“The whole goal is to make it a community based program, so there’s hub for all these kids,” she said, citing recent statistics whereby children are becoming increasingly more obese and not as active. “If we can work it so we’re

puttying some good back into the community, I think that’s going to be our next step.”

To contact TC, email or call 250-270-0273. Visit Glacier Peak Gymnastics Centre online at www.glacierpeaks

Just Posted

The end of an Echo

Invermere Valley Echo shuts down operations in Columbia Valley

Creating a new narrative for Canal Flats

Economic development consultant hired, lists vision for next 90 days

UPDATE: Crews battle as wildfires rage in B.C. Interior

Crews brace for another day on B.C. firelines as no let up is likely

VIDEO: B.C. wildfires by the numbers

Wildfires continue to engulf regions of B.C.’s forests and communities.

VIDEO: More than 180 wildfires burning across B.C.

Firefighters from other provinces called in to assist

DTSS Grad March 2017

DTSS Grad March 2017

59 cats seized in Chase

59 neglected and injured cats were seized from a property in Chase

Soundgarden singer Chris Cornell dead at age 52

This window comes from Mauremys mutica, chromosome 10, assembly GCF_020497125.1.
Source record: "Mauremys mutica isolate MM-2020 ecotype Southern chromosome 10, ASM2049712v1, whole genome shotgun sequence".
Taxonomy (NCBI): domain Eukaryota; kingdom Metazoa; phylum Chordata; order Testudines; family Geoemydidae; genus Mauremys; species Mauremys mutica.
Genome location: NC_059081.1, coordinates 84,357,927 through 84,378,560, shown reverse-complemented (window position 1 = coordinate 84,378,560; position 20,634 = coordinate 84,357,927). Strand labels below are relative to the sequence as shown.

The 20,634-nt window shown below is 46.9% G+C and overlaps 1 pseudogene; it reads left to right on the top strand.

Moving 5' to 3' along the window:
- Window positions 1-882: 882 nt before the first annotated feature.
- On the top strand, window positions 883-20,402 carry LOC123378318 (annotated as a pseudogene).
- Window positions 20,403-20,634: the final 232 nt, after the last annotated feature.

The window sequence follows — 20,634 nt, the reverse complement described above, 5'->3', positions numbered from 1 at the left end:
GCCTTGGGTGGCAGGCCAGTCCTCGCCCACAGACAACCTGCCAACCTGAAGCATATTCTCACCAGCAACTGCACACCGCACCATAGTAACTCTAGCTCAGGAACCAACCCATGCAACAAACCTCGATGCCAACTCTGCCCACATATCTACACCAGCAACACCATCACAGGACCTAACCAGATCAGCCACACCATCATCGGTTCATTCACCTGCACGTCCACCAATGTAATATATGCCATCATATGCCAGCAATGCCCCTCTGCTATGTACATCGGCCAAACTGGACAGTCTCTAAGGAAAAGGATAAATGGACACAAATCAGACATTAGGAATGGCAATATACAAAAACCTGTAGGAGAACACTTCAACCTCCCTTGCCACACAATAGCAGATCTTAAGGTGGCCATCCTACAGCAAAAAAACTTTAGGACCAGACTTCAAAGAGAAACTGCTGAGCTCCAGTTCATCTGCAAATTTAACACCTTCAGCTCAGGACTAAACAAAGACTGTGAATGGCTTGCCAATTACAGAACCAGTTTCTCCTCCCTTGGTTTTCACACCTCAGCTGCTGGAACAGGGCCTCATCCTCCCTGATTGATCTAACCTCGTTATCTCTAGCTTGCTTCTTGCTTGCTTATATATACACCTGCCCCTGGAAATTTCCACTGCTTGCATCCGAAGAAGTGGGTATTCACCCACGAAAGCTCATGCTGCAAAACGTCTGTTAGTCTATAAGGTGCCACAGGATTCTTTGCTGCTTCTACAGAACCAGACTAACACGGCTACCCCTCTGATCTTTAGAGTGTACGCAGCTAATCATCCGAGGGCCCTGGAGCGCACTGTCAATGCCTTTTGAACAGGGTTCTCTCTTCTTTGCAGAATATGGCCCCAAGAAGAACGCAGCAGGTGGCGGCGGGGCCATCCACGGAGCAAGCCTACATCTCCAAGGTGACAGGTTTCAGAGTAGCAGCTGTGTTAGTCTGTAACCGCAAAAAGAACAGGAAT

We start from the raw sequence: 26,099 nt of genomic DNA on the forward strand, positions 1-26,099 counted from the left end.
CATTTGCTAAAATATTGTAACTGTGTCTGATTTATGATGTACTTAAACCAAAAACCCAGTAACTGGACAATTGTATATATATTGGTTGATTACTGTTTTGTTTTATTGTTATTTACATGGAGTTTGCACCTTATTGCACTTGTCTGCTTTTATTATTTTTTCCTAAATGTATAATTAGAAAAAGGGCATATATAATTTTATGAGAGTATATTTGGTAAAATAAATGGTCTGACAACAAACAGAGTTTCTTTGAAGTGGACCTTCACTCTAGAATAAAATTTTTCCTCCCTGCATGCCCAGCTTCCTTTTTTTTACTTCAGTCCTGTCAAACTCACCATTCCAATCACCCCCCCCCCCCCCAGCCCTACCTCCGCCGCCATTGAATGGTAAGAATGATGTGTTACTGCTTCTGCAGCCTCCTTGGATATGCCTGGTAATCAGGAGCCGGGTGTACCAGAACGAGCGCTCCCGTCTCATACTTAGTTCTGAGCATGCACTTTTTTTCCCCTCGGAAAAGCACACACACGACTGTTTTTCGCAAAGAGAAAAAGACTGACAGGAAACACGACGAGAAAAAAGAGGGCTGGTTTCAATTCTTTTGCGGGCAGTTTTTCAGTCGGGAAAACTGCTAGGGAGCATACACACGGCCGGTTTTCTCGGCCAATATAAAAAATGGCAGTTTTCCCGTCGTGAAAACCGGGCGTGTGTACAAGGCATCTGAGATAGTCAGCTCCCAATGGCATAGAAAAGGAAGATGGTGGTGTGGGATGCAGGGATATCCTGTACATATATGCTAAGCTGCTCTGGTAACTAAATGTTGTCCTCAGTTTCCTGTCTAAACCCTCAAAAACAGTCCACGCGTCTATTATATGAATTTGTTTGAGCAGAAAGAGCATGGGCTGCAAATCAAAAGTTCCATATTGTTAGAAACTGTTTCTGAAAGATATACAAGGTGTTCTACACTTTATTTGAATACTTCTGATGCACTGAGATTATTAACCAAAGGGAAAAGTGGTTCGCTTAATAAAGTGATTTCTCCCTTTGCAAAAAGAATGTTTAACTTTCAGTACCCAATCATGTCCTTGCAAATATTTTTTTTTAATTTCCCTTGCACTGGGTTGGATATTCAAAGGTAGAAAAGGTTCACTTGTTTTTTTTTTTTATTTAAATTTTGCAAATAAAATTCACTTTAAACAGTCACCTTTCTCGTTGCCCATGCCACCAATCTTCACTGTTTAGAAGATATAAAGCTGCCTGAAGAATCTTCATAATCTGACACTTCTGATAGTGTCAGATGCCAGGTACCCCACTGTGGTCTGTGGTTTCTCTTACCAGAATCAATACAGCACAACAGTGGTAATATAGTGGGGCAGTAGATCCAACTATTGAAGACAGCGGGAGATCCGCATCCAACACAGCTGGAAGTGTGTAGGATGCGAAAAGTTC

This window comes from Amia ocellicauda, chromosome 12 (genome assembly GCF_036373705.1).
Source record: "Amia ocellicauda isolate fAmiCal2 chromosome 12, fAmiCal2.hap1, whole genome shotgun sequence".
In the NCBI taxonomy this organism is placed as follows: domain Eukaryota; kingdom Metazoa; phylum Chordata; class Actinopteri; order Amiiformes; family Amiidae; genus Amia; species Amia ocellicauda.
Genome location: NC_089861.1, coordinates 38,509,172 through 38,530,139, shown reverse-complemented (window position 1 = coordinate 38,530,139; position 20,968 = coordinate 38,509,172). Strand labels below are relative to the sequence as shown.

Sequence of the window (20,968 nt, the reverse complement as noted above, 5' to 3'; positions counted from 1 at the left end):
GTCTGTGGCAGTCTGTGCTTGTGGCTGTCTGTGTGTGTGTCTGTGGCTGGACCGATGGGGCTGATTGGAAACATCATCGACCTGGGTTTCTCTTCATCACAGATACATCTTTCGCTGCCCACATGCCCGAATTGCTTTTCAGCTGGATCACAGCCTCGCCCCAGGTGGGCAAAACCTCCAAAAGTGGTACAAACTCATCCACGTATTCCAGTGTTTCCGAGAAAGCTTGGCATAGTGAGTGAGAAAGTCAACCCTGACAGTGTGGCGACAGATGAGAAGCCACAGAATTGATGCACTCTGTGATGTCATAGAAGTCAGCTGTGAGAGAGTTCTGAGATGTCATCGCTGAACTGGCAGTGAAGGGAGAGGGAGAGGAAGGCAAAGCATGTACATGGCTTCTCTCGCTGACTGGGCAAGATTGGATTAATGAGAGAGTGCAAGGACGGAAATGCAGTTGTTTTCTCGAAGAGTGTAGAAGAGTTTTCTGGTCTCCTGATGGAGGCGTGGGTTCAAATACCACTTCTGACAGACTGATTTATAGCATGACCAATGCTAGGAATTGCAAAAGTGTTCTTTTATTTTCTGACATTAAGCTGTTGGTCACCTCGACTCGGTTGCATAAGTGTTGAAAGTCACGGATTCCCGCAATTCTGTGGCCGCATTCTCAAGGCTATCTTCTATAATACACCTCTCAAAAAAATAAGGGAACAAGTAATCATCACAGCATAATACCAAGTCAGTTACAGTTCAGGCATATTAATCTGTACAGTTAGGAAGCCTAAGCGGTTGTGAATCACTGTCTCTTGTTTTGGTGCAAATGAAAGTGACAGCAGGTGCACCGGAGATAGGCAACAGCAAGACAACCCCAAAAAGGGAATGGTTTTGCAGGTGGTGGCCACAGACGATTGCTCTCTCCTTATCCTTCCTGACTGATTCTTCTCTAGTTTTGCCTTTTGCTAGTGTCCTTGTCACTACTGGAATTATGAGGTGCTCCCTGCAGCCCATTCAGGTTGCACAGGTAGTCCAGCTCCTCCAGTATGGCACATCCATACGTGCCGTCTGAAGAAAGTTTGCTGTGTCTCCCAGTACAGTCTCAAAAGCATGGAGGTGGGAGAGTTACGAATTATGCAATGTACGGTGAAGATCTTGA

The singer/songwriter passed away early Thursday morning in Detroit

Paying tribute to a primeval passage

Uninterrupted celebrates the Adams River sockeye run in an extraordinary way.

UPDATE: Pemberton Music Festival cancelled, no automatic refunds

In the past, the music festival located in Pemberton drew large crowds last year of 180,000 fans

Medical wait times cost B.C. patients $2,300 each

New Fraser Institute report places B.C. at second worst in costs associated with long wait times

UPDATE: 22 killed at Ariana Grande concert

Witnesses reported hearing two loud bangs coming from near the arena’s bars at about 10:35 p.m.

One in three Canadian high school students have rode with drinking drivers, study reveals

Nearly one in five rode with a driver who’d been smoking pot

Top court to hear federal government’s appeal on residential school records

A lower court judge ruled to destroy the stories after 15 years unless consent is given to preserve

Most Read